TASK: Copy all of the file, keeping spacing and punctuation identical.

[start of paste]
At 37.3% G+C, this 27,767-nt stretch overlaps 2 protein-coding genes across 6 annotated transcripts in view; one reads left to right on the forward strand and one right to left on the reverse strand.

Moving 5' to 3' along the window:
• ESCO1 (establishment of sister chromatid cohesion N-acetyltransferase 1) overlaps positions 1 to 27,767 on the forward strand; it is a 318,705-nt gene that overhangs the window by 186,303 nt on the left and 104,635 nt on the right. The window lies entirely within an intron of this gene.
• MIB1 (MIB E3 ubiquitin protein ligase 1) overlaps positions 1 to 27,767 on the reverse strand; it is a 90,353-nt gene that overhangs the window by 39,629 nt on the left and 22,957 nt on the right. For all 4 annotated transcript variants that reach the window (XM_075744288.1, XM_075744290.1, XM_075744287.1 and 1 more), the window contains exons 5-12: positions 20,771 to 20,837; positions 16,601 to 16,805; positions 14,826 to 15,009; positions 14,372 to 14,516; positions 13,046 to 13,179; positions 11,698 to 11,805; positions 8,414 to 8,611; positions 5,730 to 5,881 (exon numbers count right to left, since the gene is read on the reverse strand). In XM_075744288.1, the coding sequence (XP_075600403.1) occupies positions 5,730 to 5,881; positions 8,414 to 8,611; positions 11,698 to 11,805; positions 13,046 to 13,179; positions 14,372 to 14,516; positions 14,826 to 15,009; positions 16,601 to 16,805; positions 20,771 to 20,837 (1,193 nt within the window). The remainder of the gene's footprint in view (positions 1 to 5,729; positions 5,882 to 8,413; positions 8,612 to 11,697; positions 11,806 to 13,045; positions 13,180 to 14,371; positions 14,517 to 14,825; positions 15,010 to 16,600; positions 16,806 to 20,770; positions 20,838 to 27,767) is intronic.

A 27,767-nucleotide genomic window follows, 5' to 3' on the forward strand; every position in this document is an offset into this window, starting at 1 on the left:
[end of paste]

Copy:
At 37.3% G+C, this 27,767-nt stretch overlaps 2 protein-coding genes across 6 annotated transcripts in view; one reads left to right on the forward strand and one right to left on the reverse strand.

Moving 5' to 3' along the window:
• ESCO1 (establishment of sister chromatid cohesion N-acetyltransferase 1) overlaps positions 1 to 27,767 on the forward strand; it is a 318,705-nt gene that overhangs the window by 186,303 nt on the left and 104,635 nt on the right. The window lies entirely within an intron of this gene.
• MIB1 (MIB E3 ubiquitin protein ligase 1) overlaps positions 1 to 27,767 on the reverse strand; it is a 90,353-nt gene that overhangs the window by 39,629 nt on the left and 22,957 nt on the right. For all 4 annotated transcript variants that reach the window (XM_075744288.1, XM_075744290.1, XM_075744287.1 and 1 more), the window contains exons 5-12: positions 20,771 to 20,837; positions 16,601 to 16,805; positions 14,826 to 15,009; positions 14,372 to 14,516; positions 13,046 to 13,179; positions 11,698 to 11,805; positions 8,414 to 8,611; positions 5,730 to 5,881 (exon numbers count right to left, since the gene is read on the reverse strand). In XM_075744288.1, the coding sequence (XP_075600403.1) occupies positions 5,730 to 5,881; positions 8,414 to 8,611; positions 11,698 to 11,805; positions 13,046 to 13,179; positions 14,372 to 14,516; positions 14,826 to 15,009; positions 16,601 to 16,805; positions 20,771 to 20,837 (1,193 nt within the window). The remainder of the gene's footprint in view (positions 1 to 5,729; positions 5,882 to 8,413; positions 8,612 to 11,697; positions 11,806 to 13,045; positions 13,180 to 14,371; positions 14,517 to 14,825; positions 15,010 to 16,600; positions 16,806 to 20,770; positions 20,838 to 27,767) is intronic.

A 27,767-nucleotide genomic window follows, 5' to 3' on the forward strand; every position in this document is an offset into this window, starting at 1 on the left: